My morning had begun well, sitting on the terrace at 07:10hrs eating melon for breakfast with a very low circling Sparrowhawk for company – not a bad start to the day. The journey from the coast was shrouded in low cloud and a little drizzle, would this be a break in the hot spell? Well, no, by the time we crossed the sierras at Ardales the temperature rose and clear blue skies abounded.
A convoy of cars left Algaba to head out to the Serrania de Ronda on the Juzcar road. Here we stopped to search the scrub soon finding very close by, Spectacled Warblers – at least 3 of them.
Both adult and juvenile Woodchat Shrikes abounded perched on their look outs. Stonechats, distinctly drab at the moment, were on gorse and mountain rose tops and a couple of sightings of Dartford Warbler were made.
In the distance atop a wire fence an Iberian Grey Shrike and several Rock Sparrows could be seen. Many Pallid, accompanied by a few Common and Alpine Swifts flew through feeding on the updrafts – one moment there – the next gone. A couple of Wood Pigeons flew in the distance and many Goldfinches flitted around. The first of a few Black-eared Wheatears posed on the wire fence and a couple of Blue Tits were spotted in the Holm Oaks. A Red-legged Partridge was first heard and then located taking a stance on a low rock.
Moving on in the Juzcar direction we stopped at a safe pull in where the cars could be off the road, but not before the first Short-toed Eagle was spotted sitting aloft on the mountain top. It seemed to spy us and then lazily launch itself to float away, but we were to see more a little later. The first Booted Eagles, at least 2, were flying quite close to the view point and soon the first of the Griffon Vultures floated into view. Plenty of Crag Martins hugged the cliff face making the most of the feeding opportunities offered by the up drafts. A very distant Peregrine Falcon was located sitting high on top of a distant rock and a ‘scope was used to enable all to view. Black Wheatears, Blue Rock Thrushes and later on, Rufous-tailed Rock Thrush were located in the higher regions. The Rufous-tailed was having a hard time being bullied by a couple of Black Wheatears, happens in walks of life so it seems!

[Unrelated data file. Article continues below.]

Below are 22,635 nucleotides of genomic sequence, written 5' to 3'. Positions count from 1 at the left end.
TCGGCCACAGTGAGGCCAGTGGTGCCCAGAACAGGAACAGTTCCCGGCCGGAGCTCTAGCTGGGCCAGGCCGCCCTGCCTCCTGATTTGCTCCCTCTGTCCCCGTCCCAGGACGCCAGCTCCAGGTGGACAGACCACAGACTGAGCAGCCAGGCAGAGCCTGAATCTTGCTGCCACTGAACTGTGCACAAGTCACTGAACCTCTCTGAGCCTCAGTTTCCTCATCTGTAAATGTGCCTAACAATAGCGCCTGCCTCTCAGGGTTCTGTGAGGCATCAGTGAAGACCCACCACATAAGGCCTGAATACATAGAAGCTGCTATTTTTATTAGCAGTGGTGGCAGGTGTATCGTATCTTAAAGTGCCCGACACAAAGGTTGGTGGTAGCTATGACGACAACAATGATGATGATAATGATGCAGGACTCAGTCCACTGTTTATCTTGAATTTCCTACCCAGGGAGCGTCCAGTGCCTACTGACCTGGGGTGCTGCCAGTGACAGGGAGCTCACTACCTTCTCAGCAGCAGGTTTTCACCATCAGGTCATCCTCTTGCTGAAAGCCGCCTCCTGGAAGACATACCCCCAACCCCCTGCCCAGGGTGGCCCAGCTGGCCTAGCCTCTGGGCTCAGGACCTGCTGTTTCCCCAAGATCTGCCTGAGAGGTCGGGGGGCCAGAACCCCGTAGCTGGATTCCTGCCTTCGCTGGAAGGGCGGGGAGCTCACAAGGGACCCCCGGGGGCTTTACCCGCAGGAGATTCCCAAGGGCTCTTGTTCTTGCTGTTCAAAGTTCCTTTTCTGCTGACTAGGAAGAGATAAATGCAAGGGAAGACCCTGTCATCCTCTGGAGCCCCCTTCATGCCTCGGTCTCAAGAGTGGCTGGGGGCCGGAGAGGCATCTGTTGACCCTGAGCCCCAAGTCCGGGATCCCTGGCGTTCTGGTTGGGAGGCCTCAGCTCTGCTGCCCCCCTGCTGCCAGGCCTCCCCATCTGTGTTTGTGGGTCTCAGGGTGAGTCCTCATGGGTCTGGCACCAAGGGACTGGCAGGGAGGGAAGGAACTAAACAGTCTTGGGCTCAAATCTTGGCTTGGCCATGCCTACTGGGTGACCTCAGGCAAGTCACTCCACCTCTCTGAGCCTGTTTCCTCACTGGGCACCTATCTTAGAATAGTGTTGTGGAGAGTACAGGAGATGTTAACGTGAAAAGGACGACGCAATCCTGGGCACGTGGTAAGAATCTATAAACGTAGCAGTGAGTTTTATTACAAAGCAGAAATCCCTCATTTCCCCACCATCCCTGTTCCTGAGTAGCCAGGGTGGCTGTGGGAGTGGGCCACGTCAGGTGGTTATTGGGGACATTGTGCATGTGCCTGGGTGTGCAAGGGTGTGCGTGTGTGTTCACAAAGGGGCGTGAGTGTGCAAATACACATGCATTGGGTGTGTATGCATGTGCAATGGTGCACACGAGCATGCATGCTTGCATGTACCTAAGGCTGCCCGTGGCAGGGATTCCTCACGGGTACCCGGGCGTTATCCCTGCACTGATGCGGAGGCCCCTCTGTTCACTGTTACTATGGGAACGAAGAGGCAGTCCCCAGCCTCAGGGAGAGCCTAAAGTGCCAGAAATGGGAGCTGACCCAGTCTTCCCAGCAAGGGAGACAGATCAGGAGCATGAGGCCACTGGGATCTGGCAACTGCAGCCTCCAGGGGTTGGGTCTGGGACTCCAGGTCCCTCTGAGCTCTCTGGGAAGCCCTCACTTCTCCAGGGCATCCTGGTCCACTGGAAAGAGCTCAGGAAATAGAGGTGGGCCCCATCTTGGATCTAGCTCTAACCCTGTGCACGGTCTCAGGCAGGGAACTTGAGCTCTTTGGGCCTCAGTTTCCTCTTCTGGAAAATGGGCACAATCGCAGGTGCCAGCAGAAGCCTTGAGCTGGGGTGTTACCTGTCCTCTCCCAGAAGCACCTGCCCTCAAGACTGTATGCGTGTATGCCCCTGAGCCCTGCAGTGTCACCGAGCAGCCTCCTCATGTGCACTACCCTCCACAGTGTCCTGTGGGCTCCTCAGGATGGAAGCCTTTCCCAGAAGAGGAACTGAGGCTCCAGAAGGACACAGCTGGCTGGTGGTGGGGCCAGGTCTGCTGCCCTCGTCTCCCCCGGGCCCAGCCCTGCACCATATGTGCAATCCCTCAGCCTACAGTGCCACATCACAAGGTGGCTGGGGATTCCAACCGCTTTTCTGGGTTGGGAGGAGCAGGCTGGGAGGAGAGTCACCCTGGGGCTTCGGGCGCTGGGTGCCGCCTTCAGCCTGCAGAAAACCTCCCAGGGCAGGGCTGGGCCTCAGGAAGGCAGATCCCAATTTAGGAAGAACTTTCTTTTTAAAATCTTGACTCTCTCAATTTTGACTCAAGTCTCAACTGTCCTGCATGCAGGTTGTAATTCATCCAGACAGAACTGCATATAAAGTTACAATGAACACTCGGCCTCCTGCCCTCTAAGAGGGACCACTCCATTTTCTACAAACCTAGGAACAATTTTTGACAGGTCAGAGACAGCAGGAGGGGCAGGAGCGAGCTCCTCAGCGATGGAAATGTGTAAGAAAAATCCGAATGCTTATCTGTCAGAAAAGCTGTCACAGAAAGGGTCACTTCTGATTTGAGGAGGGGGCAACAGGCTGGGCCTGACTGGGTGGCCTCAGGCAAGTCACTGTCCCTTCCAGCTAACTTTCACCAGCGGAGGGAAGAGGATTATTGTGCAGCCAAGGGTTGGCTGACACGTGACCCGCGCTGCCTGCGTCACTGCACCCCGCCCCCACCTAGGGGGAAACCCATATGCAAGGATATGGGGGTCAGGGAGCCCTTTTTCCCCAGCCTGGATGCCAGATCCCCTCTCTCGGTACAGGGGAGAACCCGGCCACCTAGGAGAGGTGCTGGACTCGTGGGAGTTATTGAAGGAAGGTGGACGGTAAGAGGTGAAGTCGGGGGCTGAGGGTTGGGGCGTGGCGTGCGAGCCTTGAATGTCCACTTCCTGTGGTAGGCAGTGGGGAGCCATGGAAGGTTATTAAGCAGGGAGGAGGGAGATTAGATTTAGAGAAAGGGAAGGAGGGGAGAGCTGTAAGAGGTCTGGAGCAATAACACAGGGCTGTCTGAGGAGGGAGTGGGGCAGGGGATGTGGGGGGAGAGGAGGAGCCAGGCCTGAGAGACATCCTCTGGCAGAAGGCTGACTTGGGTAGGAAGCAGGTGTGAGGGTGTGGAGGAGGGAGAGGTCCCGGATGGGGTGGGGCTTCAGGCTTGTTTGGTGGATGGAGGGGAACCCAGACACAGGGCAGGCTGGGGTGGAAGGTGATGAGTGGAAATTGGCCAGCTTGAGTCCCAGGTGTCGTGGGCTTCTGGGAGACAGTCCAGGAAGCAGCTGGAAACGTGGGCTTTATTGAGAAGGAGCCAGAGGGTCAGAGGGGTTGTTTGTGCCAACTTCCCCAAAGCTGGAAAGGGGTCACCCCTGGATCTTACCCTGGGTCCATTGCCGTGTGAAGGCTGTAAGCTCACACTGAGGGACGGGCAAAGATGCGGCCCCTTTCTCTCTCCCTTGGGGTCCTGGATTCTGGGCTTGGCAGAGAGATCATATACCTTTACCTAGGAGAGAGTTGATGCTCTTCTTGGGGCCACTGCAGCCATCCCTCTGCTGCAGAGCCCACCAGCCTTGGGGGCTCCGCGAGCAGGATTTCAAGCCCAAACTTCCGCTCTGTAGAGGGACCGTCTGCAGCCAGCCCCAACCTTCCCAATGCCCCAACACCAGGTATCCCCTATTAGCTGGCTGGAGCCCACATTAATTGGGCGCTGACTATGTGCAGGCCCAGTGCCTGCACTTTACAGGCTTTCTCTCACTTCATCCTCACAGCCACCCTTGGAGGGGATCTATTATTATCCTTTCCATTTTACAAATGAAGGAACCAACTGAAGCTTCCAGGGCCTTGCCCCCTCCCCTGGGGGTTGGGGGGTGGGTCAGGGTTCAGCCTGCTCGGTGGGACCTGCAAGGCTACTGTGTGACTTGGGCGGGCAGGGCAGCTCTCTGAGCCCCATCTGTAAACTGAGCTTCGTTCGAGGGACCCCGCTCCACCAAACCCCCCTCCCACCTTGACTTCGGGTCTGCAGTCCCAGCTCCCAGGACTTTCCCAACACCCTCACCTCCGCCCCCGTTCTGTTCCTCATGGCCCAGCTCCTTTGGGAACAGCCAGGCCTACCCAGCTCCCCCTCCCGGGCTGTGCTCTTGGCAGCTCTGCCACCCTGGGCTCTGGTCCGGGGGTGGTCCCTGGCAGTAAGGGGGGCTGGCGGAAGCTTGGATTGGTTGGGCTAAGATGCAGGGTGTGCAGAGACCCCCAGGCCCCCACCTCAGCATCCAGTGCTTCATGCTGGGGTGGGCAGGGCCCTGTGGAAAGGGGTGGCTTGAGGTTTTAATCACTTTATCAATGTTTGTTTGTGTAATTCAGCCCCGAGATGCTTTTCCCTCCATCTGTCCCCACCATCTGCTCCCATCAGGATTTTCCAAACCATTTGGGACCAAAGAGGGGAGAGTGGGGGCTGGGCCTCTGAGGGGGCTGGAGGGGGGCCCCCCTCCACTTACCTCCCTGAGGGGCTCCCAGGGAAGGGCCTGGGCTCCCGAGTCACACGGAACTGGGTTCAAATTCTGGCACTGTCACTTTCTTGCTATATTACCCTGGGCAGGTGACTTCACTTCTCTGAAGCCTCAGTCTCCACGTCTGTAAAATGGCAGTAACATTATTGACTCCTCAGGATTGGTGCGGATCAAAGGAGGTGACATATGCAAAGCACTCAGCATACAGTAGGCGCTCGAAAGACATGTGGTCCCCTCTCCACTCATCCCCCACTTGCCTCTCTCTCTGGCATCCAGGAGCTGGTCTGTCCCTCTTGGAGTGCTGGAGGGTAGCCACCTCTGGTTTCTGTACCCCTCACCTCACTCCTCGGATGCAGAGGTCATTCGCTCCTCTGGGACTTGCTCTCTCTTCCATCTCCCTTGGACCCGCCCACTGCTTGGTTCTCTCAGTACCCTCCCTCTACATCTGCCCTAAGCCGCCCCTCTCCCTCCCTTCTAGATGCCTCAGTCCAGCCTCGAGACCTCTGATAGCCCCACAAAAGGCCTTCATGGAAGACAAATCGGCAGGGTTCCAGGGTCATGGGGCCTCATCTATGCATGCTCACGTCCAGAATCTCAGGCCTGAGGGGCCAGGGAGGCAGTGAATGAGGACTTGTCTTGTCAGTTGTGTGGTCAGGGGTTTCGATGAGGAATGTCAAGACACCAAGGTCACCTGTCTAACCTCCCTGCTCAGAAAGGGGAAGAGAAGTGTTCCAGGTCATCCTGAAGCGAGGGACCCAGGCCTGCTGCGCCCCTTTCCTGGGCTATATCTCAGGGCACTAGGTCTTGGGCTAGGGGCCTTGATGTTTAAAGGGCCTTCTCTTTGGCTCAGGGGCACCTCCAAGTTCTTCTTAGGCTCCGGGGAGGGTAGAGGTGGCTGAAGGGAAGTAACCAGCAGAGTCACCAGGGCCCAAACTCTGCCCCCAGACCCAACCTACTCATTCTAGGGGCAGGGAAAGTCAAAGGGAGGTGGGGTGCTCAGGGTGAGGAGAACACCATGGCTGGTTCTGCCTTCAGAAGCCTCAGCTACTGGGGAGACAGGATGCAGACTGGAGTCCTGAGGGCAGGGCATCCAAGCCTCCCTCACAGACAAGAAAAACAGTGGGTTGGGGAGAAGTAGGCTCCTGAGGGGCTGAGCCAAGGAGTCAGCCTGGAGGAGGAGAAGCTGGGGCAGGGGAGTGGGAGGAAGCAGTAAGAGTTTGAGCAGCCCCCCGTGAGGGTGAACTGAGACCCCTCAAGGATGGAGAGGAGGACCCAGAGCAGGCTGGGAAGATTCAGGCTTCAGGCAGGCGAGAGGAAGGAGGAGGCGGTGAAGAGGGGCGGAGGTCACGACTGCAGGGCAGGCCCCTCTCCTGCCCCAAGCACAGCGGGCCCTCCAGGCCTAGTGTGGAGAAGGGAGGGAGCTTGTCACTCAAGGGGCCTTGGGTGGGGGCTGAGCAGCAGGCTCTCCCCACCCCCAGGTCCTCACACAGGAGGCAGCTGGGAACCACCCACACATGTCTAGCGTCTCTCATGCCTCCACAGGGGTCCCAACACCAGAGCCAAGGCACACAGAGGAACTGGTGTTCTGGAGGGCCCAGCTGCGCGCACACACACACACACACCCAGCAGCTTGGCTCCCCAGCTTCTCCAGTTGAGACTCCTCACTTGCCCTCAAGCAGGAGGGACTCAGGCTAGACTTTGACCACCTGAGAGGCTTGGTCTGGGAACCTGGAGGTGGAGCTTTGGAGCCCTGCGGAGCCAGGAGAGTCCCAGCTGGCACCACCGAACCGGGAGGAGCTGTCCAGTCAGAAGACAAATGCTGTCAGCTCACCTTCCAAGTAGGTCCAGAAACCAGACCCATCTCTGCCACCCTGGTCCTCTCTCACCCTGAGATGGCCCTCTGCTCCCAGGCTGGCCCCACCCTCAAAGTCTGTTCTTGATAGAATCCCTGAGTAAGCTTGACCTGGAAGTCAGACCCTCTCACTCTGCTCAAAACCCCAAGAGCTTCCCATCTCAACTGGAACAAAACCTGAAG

Starting back towards Algaba and the EGM, we made one more stop and were immediately rewarded with an exceptionally low pair of Short-toed Eagles directly above us – wonderful. Melodious Warblers were seen and very much heard in the Almond trees as were their Sardinian cousins. Eventually Great Tit and Greenfinches were observed in the same area just as we were about to depart.
If I add the usual House Sparrows and Spotless Starlings seen in many places it meant we totalled some 30+ species in the time we were out. Easy birding and without any exertions – sometimes it’s nice to take this approach.